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What could pinging mean in terms of timing?

pjoll84

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Hi everyone,

From what I’ve read on various forums when typing in “dodge 318 timing”… I see a lot of people recommending 8BTDC or 10 BTDC…

I’ve been farting around my with my moho and the 318 does not like anything past 5 degrees (shop manual says 2.5 BTDC) anything more and it starts pinging (or what I think is pinging, sounds like a bunch of rocks or nails rattling around a coffee can)

So in an effort to learn more about my rig… is there something mechanical that restricts my particular engine from enjoying more advance timing?

It’s a 1972 318 bone stock with a rebuilt auto line (Carter) bbd carb. Points and condenser (all new)

Is this where I would also need to adjust points to make up for the timing changes in the carb to eliminate pinging?

Can I convert to hei and eliminate points altogether?
 
1) yes, the distributor. 2) you adjust timing with a timing light and the distributor, not the carb that's the fuel system. 3) yes, there are several ways to convert to electronic ignition.
 
Sorry I should have been more clear.

I’ve adjusted air/fuel mixture to where its reading 18-20 hg, I have used a timing light to get my initial timing (using all the right steps) and I’ve found that under load, anything over 5degrees, the engine starts pinging in high revs… which led me to the last bit about points and adjusting them to match the timing that I’ve changed… which i don’t know how to do… you tube time lol
 
Sorry I should have been more clear.

I’ve adjusted air/fuel mixture to where its reading 18-20 hg, I have used a timing light to get my initial timing (using all the right steps) and I’ve found that under load, anything over 5degrees, the engine starts pinging in high revs… which led me to the last bit about points and adjusting them to match the timing that I’ve changed… which i don’t know how to do… you tube time lol
Points adjusting won't effect timing. (by much) New cap and rotor?
 
Bone stock, follow the service manual.
Thanks Jerry, manual states 2.5 +- so I’m assuming anywhere between 2.5 and 4 is ok? Seems a little gutless at the moment under load (but its also carrying a small apartment attached to it) so maybe thats just as good as it gets… still don’t know how to check if the points are gapped correctly.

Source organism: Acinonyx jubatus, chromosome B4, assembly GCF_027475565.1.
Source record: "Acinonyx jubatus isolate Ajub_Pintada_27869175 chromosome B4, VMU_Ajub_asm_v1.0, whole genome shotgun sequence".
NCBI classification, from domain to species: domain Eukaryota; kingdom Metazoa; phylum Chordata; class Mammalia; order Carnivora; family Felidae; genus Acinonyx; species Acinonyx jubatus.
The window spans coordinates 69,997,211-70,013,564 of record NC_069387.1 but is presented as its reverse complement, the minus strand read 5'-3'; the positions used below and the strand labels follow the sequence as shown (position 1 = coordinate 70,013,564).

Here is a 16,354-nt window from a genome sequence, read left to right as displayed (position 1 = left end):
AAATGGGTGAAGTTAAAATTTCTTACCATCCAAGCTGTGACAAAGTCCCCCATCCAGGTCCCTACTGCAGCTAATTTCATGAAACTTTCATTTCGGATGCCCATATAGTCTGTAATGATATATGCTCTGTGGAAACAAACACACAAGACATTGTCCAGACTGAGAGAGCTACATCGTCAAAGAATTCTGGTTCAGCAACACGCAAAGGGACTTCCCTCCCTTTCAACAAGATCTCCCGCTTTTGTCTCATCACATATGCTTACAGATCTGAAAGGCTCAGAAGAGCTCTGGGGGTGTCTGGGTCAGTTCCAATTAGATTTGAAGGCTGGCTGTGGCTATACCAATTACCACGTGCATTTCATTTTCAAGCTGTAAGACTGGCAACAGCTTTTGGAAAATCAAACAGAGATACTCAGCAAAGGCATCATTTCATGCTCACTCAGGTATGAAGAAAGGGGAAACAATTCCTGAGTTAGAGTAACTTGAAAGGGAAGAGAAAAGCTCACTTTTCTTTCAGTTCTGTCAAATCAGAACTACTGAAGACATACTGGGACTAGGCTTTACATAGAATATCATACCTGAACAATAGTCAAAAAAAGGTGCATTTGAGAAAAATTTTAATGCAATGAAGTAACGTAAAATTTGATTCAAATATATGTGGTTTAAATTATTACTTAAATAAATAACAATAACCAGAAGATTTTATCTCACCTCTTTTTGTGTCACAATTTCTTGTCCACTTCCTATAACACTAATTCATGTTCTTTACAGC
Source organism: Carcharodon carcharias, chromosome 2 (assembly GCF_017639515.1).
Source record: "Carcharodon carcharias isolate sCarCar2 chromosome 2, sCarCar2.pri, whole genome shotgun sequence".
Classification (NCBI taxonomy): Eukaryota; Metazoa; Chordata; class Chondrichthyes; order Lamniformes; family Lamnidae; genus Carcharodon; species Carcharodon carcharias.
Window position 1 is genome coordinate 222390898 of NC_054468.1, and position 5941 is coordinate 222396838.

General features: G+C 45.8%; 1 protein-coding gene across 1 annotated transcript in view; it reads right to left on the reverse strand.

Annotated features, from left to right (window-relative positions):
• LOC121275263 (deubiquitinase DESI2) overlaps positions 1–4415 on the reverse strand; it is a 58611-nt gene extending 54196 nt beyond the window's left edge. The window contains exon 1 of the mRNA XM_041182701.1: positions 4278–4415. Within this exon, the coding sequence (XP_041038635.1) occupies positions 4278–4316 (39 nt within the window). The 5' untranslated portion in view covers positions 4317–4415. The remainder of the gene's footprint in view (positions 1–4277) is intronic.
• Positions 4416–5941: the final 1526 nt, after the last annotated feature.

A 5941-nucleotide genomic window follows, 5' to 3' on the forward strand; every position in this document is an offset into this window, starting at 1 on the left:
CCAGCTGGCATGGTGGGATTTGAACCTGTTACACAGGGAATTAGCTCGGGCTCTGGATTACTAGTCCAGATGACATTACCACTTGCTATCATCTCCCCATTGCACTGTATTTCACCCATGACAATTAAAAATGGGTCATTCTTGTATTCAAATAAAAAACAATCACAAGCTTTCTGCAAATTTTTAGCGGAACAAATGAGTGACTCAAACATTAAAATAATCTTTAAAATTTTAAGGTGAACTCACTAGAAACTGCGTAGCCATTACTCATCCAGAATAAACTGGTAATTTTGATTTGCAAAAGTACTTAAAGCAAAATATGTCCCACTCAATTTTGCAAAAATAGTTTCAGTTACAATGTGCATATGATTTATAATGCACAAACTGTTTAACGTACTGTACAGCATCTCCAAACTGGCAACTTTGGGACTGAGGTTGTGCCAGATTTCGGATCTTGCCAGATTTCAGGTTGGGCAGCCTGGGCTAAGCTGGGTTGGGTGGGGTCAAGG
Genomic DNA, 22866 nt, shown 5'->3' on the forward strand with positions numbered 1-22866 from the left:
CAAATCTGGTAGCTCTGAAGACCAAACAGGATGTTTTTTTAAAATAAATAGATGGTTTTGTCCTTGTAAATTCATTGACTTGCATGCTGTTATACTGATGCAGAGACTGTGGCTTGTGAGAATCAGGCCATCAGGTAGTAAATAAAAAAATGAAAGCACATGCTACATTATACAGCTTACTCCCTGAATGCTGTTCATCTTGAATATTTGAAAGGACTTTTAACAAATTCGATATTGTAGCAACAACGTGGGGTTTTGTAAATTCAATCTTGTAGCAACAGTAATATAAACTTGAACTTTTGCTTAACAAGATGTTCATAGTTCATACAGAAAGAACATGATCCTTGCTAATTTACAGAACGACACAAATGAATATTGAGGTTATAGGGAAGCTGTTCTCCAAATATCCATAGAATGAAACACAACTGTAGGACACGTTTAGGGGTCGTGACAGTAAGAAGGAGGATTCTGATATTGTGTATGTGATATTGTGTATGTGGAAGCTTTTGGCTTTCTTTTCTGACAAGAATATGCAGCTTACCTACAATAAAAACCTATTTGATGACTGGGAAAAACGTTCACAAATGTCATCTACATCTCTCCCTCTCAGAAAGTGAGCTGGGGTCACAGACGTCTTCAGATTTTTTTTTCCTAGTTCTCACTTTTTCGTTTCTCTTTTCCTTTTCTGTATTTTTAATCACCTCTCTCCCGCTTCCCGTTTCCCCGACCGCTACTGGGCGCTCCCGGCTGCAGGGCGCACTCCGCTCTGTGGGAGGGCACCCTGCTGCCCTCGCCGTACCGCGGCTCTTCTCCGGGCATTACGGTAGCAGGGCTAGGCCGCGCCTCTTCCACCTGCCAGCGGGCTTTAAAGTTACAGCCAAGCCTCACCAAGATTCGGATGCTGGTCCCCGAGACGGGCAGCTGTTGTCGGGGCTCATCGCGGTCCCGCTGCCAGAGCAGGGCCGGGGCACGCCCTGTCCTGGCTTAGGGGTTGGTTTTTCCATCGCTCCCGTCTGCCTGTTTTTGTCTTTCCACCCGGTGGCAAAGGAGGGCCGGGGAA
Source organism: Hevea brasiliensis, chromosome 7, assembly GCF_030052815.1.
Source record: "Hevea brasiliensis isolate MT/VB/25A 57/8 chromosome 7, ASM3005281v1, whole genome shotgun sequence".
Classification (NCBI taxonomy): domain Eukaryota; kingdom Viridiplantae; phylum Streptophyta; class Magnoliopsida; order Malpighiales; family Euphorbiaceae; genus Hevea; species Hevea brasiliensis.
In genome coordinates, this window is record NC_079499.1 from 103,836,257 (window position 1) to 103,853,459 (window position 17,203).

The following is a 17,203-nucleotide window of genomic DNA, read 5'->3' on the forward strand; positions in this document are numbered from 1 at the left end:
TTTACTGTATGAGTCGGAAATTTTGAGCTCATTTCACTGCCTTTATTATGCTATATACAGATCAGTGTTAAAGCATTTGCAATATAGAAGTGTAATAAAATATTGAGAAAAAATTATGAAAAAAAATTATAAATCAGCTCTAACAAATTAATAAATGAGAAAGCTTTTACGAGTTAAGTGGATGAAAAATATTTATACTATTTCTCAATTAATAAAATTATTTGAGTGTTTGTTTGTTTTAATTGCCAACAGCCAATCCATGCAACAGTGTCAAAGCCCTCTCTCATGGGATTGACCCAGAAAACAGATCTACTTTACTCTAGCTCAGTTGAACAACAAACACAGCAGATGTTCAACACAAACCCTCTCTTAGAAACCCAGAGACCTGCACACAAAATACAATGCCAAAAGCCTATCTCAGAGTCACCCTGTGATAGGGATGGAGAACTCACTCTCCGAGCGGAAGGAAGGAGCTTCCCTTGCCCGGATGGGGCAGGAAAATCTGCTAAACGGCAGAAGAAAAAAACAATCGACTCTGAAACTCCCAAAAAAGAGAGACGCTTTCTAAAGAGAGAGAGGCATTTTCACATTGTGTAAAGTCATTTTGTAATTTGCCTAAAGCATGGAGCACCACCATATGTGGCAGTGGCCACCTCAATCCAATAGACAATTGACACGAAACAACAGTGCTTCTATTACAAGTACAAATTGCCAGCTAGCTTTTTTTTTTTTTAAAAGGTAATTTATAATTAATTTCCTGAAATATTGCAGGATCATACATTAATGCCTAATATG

heres a video of me stomping on it with the doghouse off… I was twisting the distributor as I was running it to eliminate the pinging lol

 
Points adjusting won't effect timing. (by much) New cap and rotor?
These are all good things to know, appreciate it. Yep, new cap, rotor, wires and spark plugs… (though the other thing I haven’t check is plug gap) which I realize is not inconsequential.
 
Probably has 30 crank degrees in the distributor so that plus 5 may be all the engine wants or needs. With the high vacuum reading the engine is pretty efficient. The more efficient the engine is the less total advance it needs.
 
If you're car has been stored, and running on old fuel, there may be more pinging than usual. I think old fuel can cause more pinging than fresh fuel.

As most of us know, detonation, or pinging, occurs when trying to squeeze too much engine power from your fuel. We squeeze power by advancing the engine timing. Higher octane fuels allow us to run more advanced engine timings before pinging, compared to lower octane fuels.

Keep in mind, the factory 2.5-degrees BTDC setting, and (presuming) the 5-degrees ATDC, are engine timing starting points for the ignition timing set at or near idle.

Generally, this setting is the lowest your ignition timing will be at and slightly above idle. As the engine RPMs increase, mechanical and vacuum advances take place within the distributor. At some point, the timing gets advanced beyond your fuel's ability to handle the load.

Back in my youth, I would set the timing as advanced as I could get it without any pinging to be heard. When tuning to a higher octane fuel, I was obligated, more or less, to run that octane unless retarding the timing, some.

You can trying adding an octane booster to your fuel. Run some more tests to see if the pinging moves (on the timing curve)
 
If you're car has been stored, and running on old fuel, there may be more pinging than usual. I think old fuel can cause more pinging than fresh fuel.